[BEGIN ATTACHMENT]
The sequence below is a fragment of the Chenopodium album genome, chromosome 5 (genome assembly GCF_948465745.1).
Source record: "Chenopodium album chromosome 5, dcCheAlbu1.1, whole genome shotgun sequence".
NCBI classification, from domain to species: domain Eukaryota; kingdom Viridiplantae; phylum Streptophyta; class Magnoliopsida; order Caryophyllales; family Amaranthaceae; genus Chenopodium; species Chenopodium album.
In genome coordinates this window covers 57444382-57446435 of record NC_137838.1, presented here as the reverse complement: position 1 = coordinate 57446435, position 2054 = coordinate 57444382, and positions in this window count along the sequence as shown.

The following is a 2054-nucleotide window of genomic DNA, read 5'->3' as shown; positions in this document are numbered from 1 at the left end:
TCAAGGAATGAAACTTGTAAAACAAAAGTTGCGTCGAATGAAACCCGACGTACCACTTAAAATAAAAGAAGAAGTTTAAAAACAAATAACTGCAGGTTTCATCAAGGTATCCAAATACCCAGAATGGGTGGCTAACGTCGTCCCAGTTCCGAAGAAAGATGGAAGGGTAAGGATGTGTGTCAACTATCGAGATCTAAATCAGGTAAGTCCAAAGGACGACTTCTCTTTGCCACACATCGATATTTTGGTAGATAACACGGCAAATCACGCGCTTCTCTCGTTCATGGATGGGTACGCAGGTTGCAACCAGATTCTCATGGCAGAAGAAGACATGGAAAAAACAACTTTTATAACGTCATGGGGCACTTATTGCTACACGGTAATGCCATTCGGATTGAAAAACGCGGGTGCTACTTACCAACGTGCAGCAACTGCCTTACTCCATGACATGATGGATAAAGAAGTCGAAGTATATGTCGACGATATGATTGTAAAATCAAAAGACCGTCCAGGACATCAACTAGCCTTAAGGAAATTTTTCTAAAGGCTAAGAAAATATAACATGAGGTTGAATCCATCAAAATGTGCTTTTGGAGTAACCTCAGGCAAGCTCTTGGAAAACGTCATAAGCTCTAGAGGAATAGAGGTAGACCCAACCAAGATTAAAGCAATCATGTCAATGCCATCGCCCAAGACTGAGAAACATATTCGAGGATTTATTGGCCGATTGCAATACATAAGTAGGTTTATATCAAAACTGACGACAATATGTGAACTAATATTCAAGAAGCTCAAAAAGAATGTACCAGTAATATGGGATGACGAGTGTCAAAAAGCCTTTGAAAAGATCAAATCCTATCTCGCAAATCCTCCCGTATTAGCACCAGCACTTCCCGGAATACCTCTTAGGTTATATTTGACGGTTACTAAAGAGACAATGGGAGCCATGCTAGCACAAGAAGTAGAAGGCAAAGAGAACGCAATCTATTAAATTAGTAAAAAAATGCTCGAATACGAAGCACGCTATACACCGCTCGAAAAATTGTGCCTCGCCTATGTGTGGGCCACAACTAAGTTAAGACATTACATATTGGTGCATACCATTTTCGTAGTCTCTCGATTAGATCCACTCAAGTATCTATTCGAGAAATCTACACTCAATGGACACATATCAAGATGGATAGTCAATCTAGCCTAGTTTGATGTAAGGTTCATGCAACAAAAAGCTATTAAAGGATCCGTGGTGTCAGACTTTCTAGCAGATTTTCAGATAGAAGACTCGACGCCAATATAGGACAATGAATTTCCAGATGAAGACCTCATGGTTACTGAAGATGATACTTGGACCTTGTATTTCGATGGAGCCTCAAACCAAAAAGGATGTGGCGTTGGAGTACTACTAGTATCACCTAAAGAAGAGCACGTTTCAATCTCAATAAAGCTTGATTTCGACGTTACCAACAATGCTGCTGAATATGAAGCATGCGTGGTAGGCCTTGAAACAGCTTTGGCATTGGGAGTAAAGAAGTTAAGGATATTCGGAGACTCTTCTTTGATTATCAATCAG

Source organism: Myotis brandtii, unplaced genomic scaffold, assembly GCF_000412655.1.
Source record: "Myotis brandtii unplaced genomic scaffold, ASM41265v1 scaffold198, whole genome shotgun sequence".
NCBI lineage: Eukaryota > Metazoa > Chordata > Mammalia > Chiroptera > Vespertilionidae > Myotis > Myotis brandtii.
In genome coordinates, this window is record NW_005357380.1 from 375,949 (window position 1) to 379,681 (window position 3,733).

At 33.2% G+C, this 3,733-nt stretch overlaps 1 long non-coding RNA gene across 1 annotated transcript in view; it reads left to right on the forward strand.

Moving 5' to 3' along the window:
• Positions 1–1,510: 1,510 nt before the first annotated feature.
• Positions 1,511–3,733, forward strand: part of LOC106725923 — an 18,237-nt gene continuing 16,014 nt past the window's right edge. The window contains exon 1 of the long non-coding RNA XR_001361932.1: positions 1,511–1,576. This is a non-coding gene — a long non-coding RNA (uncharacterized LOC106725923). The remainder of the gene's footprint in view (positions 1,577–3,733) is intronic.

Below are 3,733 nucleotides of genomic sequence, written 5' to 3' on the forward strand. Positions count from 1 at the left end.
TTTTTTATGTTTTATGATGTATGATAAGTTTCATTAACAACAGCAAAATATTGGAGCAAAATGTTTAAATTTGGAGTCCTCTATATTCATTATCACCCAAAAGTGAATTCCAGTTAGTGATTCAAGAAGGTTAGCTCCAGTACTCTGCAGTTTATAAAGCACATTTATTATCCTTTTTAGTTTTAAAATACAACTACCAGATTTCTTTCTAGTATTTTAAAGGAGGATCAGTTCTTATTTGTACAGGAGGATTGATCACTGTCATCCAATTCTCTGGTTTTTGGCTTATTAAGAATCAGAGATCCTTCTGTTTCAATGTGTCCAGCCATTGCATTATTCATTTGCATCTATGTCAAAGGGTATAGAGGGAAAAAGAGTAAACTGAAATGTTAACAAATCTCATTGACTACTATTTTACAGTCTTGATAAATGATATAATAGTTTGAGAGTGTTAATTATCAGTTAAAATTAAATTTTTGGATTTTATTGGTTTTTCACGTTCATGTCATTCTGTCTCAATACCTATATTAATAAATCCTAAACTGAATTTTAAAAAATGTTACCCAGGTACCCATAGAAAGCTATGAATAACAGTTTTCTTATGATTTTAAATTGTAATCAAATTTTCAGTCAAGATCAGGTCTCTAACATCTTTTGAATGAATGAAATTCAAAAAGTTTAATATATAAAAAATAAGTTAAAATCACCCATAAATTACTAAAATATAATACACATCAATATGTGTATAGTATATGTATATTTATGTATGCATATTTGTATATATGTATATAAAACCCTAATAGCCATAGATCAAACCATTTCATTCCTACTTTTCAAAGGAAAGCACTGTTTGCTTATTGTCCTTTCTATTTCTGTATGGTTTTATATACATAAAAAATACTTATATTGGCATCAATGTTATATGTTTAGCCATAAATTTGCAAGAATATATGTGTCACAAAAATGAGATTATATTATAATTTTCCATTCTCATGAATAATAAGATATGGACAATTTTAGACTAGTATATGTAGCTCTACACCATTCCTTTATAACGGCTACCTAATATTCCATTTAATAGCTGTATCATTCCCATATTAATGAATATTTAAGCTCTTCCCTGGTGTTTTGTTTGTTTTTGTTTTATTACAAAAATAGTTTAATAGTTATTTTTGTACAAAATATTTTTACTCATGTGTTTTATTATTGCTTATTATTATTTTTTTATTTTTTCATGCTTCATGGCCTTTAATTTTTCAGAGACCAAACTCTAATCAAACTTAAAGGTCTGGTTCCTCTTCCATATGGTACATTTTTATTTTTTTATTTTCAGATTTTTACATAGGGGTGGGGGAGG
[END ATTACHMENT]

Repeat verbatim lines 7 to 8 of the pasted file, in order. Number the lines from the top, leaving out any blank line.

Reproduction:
Source organism: Myotis brandtii, unplaced genomic scaffold, assembly GCF_000412655.1.
Source record: "Myotis brandtii unplaced genomic scaffold, ASM41265v1 scaffold198, whole genome shotgun sequence".